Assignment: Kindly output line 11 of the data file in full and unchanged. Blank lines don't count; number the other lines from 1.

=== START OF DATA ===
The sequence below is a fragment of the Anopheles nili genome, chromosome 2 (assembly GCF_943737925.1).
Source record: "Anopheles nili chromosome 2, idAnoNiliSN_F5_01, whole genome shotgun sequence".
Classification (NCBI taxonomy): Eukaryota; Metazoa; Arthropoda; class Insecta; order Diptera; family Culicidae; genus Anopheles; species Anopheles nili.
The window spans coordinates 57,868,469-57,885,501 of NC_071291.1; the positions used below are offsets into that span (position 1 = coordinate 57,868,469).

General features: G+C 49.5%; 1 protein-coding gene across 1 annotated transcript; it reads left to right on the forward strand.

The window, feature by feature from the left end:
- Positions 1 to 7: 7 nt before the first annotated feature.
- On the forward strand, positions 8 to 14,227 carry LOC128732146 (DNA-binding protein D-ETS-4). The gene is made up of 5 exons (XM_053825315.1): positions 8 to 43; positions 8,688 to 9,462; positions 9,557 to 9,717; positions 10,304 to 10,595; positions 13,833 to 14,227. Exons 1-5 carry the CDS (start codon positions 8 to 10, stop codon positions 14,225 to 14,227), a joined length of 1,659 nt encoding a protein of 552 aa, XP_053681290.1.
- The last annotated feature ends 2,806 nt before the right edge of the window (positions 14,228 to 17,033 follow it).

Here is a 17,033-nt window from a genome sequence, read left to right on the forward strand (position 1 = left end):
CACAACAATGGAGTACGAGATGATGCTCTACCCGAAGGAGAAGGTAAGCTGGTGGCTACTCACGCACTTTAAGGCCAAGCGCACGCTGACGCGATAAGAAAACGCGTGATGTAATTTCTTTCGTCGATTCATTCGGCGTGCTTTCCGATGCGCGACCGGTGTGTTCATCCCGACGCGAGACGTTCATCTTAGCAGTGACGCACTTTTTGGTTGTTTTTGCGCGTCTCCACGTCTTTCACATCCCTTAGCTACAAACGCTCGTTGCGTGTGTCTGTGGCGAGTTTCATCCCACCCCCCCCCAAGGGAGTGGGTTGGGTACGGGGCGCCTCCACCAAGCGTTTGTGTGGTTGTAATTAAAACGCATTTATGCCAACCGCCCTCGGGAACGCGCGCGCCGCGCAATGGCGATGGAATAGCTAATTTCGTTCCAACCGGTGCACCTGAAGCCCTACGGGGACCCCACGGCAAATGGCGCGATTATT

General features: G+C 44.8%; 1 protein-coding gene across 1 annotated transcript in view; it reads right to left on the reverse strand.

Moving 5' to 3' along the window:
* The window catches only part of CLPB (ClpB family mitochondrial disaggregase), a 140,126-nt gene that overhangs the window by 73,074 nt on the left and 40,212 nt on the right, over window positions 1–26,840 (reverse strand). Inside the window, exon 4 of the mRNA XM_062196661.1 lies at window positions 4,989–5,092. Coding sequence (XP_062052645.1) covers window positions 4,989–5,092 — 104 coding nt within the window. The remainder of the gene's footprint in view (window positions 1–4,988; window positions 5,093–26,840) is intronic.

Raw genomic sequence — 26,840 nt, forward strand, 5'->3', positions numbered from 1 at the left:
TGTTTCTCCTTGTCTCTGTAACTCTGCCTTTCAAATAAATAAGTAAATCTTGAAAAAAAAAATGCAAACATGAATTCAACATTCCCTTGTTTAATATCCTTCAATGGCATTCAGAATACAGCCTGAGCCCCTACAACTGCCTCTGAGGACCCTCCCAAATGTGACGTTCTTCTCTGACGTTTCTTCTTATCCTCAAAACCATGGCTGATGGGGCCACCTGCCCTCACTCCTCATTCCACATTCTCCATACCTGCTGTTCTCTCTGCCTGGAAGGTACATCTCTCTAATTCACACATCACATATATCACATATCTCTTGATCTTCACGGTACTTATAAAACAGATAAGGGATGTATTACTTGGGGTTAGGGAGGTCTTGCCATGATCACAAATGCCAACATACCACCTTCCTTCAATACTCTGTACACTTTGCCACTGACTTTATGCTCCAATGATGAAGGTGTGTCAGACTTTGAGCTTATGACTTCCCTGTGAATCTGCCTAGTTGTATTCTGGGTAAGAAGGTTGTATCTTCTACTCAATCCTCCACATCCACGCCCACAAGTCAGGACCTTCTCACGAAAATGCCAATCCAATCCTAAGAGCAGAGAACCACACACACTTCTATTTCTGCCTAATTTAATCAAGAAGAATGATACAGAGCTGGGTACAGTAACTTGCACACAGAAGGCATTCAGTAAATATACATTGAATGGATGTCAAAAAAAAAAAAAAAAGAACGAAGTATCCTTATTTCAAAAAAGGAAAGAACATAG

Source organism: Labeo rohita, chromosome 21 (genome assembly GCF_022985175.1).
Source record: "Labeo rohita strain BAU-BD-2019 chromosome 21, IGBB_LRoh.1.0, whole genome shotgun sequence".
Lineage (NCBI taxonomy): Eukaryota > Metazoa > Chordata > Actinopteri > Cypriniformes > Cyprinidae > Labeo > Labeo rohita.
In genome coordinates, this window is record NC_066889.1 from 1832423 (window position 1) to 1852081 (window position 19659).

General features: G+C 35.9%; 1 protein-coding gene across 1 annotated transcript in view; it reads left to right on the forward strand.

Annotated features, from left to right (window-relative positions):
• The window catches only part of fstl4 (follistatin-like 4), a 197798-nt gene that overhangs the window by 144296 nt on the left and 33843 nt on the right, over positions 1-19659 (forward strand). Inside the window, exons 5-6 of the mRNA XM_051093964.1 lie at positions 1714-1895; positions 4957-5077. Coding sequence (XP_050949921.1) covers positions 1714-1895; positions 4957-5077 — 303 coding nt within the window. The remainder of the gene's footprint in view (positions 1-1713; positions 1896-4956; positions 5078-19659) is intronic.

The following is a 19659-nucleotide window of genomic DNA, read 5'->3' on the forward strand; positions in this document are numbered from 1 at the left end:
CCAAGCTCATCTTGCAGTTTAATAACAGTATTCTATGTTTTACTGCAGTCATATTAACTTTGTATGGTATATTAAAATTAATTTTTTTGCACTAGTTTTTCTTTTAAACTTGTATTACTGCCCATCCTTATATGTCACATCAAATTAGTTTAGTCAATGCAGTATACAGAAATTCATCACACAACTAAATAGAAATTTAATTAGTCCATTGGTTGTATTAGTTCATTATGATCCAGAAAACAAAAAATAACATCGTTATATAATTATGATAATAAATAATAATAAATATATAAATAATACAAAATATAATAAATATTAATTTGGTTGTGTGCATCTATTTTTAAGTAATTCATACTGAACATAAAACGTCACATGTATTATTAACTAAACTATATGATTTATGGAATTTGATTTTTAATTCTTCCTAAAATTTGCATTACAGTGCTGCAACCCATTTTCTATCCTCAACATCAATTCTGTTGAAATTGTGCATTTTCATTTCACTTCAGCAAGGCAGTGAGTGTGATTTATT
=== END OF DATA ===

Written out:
CACAACAATGGAGTACGAGATGATGCTCTACCCGAAGGAGAAGGTAAGCTGGTGGCTACTCACGCACTTTAAGGCCAAGCGCACGCTGACGCGATAAGAAAACGCGTGATGTAATTTCTTTCGTCGATTCATTCGGCGTGCTTTCCGATGCGCGACCGGTGTGTTCATCCCGACGCGAGACGTTCATCTTAGCAGTGACGCACTTTTTGGTTGTTTTTGCGCGTCTCCACGTCTTTCACATCCCTTAGCTACAAACGCTCGTTGCGTGTGTCTGTGGCGAGTTTCATCCCACCCCCCCCCAAGGGAGTGGGTTGGGTACGGGGCGCCTCCACCAAGCGTTTGTGTGGTTGTAATTAAAACGCATTTATGCCAACCGCCCTCGGGAACGCGCGCGCCGCGCAATGGCGATGGAATAGCTAATTTCGTTCCAACCGGTGCACCTGAAGCCCTACGGGGACCCCACGGCAAATGGCGCGATTATT